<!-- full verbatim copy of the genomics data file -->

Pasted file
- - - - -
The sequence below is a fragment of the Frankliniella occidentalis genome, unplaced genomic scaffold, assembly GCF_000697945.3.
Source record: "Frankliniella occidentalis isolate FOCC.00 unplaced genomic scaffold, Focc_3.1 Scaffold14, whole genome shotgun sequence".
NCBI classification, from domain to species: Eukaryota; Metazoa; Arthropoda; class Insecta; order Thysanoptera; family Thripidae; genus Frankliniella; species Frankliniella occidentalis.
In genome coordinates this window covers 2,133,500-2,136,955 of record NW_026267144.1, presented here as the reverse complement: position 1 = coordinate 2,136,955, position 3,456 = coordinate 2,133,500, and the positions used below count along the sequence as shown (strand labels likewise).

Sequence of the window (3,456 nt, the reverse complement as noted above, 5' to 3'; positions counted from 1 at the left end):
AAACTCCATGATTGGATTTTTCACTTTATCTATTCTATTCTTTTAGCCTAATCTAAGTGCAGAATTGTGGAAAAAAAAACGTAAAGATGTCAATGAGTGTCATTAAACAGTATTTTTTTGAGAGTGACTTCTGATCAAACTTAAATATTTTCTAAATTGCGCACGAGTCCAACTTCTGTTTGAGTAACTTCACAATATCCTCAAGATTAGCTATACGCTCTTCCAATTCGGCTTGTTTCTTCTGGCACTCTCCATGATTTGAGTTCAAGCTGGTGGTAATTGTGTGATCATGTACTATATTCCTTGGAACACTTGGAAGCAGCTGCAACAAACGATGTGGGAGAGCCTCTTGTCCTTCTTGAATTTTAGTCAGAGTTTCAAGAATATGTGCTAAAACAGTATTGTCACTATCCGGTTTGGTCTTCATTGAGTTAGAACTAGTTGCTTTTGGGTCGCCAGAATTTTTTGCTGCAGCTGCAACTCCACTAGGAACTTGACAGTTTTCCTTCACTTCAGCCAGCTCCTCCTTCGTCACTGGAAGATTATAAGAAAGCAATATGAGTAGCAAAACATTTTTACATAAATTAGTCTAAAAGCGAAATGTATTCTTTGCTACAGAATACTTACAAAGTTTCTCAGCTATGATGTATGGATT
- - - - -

The sequence below is a fragment of the Frankliniella occidentalis genome, unplaced genomic scaffold, assembly GCF_000697945.3.
Source record: "Frankliniella occidentalis isolate FOCC.00 unplaced genomic scaffold, Focc_3.1 Scaffold14, whole genome shotgun sequence".
NCBI classification, from domain to species: Eukaryota; Metazoa; Arthropoda; class Insecta; order Thysanoptera; family Thripidae; genus Frankliniella; species Frankliniella occidentalis.
In genome coordinates this window covers 2,133,500-2,136,955 of record NW_026267144.1, presented here as the reverse complement: position 1 = coordinate 2,136,955, position 3,456 = coordinate 2,133,500, and the positions used below count along the sequence as shown (strand labels likewise).

Sequence of the window (3,456 nt, the reverse complement as noted above, 5' to 3'; positions counted from 1 at the left end):
AAACTCCATGATTGGATTTTTCACTTTATCTATTCTATTCTTTTAGCCTAATCTAAGTGCAGAATTGTGGAAAAAAAAACGTAAAGATGTCAATGAGTGTCATTAAACAGTATTTTTTTGAGAGTGACTTCTGATCAAACTTAAATATTTTCTAAATTGCGCACGAGTCCAACTTCTGTTTGAGTAACTTCACAATATCCTCAAGATTAGCTATACGCTCTTCCAATTCGGCTTGTTTCTTCTGGCACTCTCCATGATTTGAGTTCAAGCTGGTGGTAATTGTGTGATCATGTACTATATTCCTTGGAACACTTGGAAGCAGCTGCAACAAACGATGTGGGAGAGCCTCTTGTCCTTCTTGAATTTTAGTCAGAGTTTCAAGAATATGTGCTAAAACAGTATTGTCACTATCCGGTTTGGTCTTCATTGAGTTAGAACTAGTTGCTTTTGGGTCGCCAGAATTTTTTGCTGCAGCTGCAACTCCACTAGGAACTTGACAGTTTTCCTTCACTTCAGCCAGCTCCTCCTTCGTCACTGGAAGATTATAAGAAAGCAATATGAGTAGCAAAACATTTTTACATAAATTAGTCTAAAAGCGAAATGTATTCTTTGCTACAGAATACTTACAAAGTTTCTCAGCTATGATGTATGGATT